trying to recall the $\epsilon, \delta$ definition of continuity, I came up with the following:

A function is continuous at $x$ if $\forall \epsilon > 0 \; \exists \; \delta > 0: |f(x-\delta) - f(x+\delta)| < \epsilon$.

This is very likely not equivalent to the Weierstrass' definition of continuity at $c$:

$\forall \epsilon > 0 \; \exists \; \delta > 0: |x-c| < \delta \Rightarrow |f(x) - f(c)| < \epsilon $.

Could you please point out where the first statement fails to be equivalent to Weierstrass'?

Many thanks!

  • 3
    $\begingroup$ First of all, in the first definition $f$ need not to be defined at $x$. $\endgroup$ – enzotib Jul 11 '14 at 11:08
  • $\begingroup$ A definition like this cannot fail per se as you are free to define any concept you like as long as it is self-consistent. However, it is not equivalent to the standard definition of continuous. $\endgroup$ – Winther Jul 11 '14 at 11:12
  • $\begingroup$ @Winther: thank you, edited. $\endgroup$ – vojta havlíček Jul 11 '14 at 11:18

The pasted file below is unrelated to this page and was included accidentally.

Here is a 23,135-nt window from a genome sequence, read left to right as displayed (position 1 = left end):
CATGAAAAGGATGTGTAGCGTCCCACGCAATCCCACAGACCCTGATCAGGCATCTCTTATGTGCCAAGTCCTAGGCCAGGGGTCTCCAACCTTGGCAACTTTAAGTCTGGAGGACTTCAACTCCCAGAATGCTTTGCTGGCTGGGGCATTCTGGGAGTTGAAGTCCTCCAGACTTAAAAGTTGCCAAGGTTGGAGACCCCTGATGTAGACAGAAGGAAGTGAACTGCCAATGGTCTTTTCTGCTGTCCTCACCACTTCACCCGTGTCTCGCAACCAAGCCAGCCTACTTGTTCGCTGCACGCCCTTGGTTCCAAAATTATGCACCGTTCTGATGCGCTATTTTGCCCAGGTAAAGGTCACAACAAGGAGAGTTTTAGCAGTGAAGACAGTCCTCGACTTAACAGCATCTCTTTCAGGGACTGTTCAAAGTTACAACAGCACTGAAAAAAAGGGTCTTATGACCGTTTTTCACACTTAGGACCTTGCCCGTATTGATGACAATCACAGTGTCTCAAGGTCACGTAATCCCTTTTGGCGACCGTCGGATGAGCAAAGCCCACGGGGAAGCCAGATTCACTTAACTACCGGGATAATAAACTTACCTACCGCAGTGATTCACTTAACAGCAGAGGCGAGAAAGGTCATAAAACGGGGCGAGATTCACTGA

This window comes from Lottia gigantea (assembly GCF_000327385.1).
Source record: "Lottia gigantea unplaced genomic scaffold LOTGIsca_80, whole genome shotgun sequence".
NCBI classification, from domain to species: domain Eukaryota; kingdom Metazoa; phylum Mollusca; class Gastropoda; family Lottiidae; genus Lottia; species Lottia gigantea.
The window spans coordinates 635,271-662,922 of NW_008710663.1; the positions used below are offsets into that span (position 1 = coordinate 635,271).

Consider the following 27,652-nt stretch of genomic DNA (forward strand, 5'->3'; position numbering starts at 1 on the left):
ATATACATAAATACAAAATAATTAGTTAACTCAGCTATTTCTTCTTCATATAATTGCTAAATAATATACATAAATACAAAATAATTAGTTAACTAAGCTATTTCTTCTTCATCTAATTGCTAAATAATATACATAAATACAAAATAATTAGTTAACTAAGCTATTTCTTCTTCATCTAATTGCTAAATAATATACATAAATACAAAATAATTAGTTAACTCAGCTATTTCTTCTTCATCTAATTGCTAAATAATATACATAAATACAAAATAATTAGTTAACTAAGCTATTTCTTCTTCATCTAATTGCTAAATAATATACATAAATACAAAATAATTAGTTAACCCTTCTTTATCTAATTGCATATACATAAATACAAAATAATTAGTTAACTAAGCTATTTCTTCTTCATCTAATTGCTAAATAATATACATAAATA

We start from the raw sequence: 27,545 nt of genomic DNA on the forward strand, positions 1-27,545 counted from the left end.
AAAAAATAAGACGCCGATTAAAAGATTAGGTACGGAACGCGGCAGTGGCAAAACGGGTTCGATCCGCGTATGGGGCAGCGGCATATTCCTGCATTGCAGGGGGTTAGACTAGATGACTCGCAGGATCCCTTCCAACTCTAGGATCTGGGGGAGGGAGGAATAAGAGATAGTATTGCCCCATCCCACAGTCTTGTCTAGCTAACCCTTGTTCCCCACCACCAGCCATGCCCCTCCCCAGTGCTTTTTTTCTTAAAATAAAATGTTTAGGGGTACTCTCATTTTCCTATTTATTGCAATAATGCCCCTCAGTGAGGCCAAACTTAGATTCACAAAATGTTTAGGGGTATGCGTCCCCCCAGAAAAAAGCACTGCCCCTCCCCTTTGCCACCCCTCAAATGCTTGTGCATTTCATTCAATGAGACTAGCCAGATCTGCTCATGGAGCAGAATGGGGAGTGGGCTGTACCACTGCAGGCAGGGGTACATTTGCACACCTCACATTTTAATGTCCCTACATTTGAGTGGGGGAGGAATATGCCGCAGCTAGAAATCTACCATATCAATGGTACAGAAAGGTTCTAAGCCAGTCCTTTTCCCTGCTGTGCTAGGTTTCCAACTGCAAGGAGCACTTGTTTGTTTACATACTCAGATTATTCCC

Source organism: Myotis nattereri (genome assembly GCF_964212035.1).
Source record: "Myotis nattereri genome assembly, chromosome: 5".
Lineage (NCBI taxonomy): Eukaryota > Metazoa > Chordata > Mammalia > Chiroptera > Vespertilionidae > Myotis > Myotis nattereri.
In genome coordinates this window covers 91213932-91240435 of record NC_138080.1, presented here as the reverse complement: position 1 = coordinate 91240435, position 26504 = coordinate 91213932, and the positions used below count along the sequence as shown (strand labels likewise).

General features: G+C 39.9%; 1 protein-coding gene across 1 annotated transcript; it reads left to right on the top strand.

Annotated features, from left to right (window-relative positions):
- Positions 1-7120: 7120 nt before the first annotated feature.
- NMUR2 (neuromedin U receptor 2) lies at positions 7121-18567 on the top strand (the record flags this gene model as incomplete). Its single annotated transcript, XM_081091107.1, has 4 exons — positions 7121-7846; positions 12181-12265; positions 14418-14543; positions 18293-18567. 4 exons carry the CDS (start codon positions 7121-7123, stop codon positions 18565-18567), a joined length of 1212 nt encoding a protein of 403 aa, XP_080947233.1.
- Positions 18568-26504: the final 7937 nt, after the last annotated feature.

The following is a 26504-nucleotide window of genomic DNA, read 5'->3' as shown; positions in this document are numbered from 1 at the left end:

The Weierstrass' definition considers all values of $x$ within distance $\delta$ of $c$.

Your definition only says that there are two equidistant points from $x$, of which the difference in function values is less than $\epsilon$.

Consider the function $f$ which is constantly 0 except for $f(0) = 1$. This is clearly not continous, but following your definition, for any $\epsilon > 0$ I can certainly pick any positive $\delta$ so that $$|f(-\delta) - f(\delta)| = 0 < \epsilon$$


Hint For both definition, consider the continuity in $0$ of

$$f(x) =\left\{ \begin{array}{ll} 132 & \text{if } x = 0 \\ 0 & \text{else} \end{array}\right. $$


This may seem natural to you, but it has some serious problems. For example, it says that every even function is continuous at $0$--that's not really acceptable, is it?

  • $\begingroup$ Original: Does it say so even for $f(x) = 1 (x > 0)$, $f(x) = $ for $(x \leq 0)$ though? Edit: Missed the "even". Thank you! $\endgroup$ – vojta havlíček Jul 11 '14 at 11:21
  • $\begingroup$ No, but that's not an even function. An even function satisfies $f(-x)=f(x)$, so you always have |$f(0-\delta)-f(0+\delta)|=0<\epsilon$ for every choice of $\delta$ and $\epsilon$ $\endgroup$ – MPW Jul 11 '14 at 11:25
  • $\begingroup$ Please see the edit above. Thank you! $\endgroup$ – vojta havlíček Jul 11 '14 at 11:26
  • $\begingroup$ I understand, thanks $\endgroup$ – MPW Jul 11 '14 at 11:27

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